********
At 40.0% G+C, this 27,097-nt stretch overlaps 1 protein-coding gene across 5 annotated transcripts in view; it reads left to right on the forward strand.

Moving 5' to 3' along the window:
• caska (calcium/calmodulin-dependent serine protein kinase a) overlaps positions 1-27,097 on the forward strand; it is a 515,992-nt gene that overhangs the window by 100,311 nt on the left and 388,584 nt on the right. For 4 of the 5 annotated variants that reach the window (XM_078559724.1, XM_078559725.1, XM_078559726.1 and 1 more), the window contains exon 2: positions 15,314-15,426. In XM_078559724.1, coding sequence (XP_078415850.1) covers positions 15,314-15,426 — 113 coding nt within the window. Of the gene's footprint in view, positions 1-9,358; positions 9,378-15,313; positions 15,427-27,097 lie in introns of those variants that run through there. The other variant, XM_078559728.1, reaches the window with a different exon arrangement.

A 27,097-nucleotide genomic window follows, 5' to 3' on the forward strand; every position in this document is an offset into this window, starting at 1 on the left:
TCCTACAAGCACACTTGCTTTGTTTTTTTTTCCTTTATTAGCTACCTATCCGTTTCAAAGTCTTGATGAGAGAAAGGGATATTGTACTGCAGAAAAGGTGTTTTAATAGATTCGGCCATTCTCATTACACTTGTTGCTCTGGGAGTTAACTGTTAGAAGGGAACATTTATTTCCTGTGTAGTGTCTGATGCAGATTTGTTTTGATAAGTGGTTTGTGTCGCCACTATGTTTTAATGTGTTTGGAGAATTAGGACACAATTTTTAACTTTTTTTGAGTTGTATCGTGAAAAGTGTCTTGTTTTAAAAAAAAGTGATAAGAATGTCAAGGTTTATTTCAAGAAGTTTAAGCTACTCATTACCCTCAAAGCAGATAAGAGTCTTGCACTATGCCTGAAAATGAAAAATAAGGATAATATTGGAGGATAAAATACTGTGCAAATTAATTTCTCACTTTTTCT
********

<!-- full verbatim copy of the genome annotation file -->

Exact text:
At 40.0% G+C, this 27,097-nt stretch overlaps 1 protein-coding gene across 5 annotated transcripts in view; it reads left to right on the forward strand.

Moving 5' to 3' along the window:
• caska (calcium/calmodulin-dependent serine protein kinase a) overlaps positions 1-27,097 on the forward strand; it is a 515,992-nt gene that overhangs the window by 100,311 nt on the left and 388,584 nt on the right. For 4 of the 5 annotated variants that reach the window (XM_078559724.1, XM_078559725.1, XM_078559726.1 and 1 more), the window contains exon 2: positions 15,314-15,426. In XM_078559724.1, coding sequence (XP_078415850.1) covers positions 15,314-15,426 — 113 coding nt within the window. Of the gene's footprint in view, positions 1-9,358; positions 9,378-15,313; positions 15,427-27,097 lie in introns of those variants that run through there. The other variant, XM_078559728.1, reaches the window with a different exon arrangement.

A 27,097-nucleotide genomic window follows, 5' to 3' on the forward strand; every position in this document is an offset into this window, starting at 1 on the left:
TCCTACAAGCACACTTGCTTTGTTTTTTTTTCCTTTATTAGCTACCTATCCGTTTCAAAGTCTTGATGAGAGAAAGGGATATTGTACTGCAGAAAAGGTGTTTTAATAGATTCGGCCATTCTCATTACACTTGTTGCTCTGGGAGTTAACTGTTAGAAGGGAACATTTATTTCCTGTGTAGTGTCTGATGCAGATTTGTTTTGATAAGTGGTTTGTGTCGCCACTATGTTTTAATGTGTTTGGAGAATTAGGACACAATTTTTAACTTTTTTTGAGTTGTATCGTGAAAAGTGTCTTGTTTTAAAAAAAAGTGATAAGAATGTCAAGGTTTATTTCAAGAAGTTTAAGCTACTCATTACCCTCAAAGCAGATAAGAGTCTTGCACTATGCCTGAAAATGAAAAATAAGGATAATATTGGAGGATAAAATACTGTGCAAATTAATTTCTCACTTTTTCT